Published on May 30th, 2012 | by Kim LaCapria0
Study Links Breast Cancer to Working Nights
Shift work has been linked to a host of health problems, often due to erratic sleep patterns, and a new study has found a connection between working nights and breast cancer.
The study out of Denmark involved more than 18,500 women who worked for the Danish army between 1964 and 1999. The women in the study who worked as few as two nights a week suffered an increase in breast cancer rates of up to 40%, the findings reveal.
Factors including hormone replacement therapy, sun exposure, use of birth control and other risk factors were examined among the participants as well as their sleep habits and whether they classified themselves as morning or night people. The Daily Mail explains some of the findings concerning night shifts and breast cancer reported in the study:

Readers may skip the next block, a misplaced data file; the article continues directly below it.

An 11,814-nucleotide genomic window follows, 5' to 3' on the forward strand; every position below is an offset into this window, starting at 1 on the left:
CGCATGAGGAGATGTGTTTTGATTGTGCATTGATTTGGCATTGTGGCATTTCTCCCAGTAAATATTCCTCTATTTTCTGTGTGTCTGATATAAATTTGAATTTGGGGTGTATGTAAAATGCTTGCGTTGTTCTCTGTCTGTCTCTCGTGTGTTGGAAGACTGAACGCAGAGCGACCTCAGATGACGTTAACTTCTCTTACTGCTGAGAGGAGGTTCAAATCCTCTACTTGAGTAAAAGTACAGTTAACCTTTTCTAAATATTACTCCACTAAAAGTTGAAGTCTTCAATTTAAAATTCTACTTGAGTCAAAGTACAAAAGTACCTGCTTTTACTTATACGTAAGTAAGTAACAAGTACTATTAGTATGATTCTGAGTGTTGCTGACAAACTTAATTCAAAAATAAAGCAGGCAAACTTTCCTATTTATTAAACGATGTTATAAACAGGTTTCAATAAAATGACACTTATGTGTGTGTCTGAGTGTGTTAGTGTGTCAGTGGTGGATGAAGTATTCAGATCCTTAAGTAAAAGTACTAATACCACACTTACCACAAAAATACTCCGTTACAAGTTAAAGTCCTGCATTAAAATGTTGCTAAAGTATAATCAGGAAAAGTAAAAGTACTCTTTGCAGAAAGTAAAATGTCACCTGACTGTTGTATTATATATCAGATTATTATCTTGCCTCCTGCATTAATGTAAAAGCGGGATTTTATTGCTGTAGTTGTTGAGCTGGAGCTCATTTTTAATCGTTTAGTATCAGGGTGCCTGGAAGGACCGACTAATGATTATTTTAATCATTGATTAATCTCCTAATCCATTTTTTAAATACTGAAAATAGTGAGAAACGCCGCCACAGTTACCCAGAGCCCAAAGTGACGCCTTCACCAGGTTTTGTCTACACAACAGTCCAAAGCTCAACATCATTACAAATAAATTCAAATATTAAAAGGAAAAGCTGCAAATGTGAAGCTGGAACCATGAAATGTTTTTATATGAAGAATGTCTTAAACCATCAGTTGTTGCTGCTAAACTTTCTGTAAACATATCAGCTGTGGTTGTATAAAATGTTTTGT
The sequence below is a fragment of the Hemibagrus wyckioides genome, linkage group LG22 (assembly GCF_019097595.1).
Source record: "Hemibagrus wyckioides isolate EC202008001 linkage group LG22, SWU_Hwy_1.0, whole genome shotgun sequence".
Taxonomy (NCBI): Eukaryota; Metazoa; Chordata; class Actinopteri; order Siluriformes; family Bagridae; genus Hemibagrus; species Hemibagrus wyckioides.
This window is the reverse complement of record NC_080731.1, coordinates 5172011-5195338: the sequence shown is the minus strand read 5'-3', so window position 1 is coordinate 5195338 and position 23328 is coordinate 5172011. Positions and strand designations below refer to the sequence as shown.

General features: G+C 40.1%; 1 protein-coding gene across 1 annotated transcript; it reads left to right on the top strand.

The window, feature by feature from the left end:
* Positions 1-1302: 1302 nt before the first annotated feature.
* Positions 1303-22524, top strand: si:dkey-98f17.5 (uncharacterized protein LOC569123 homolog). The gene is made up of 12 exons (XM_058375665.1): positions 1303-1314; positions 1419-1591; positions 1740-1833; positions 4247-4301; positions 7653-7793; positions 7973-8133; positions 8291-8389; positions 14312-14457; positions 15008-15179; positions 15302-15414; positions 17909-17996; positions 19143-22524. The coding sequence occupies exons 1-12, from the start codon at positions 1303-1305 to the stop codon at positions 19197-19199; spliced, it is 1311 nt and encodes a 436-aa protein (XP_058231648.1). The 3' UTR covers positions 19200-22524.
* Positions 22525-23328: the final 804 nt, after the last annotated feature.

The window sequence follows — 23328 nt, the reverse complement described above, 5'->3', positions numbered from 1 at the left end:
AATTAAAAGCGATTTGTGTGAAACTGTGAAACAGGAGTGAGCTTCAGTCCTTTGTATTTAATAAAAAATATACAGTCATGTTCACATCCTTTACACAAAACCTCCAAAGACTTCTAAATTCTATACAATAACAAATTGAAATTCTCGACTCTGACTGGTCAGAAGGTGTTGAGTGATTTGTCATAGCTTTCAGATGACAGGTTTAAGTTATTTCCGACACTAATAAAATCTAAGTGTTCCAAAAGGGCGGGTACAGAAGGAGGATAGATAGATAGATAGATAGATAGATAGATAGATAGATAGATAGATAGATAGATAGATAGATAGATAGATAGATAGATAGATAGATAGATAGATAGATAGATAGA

“Overall, night shift work was linked with a 40 per cent increased risk of breast cancer compared with no night shifts. But women who had worked night shifts at least three times a week for at least six years were more than twice as likely to have contracted the disease as those who had not… Those working this shift pattern for this length of time were even more likely to develop breast cancer if they were ‘morning’ types, says a report in the journal Occupational and Environmental Medicine.”
Researchers emphasized controlling for other risk factors as a way to prevent breast cancer.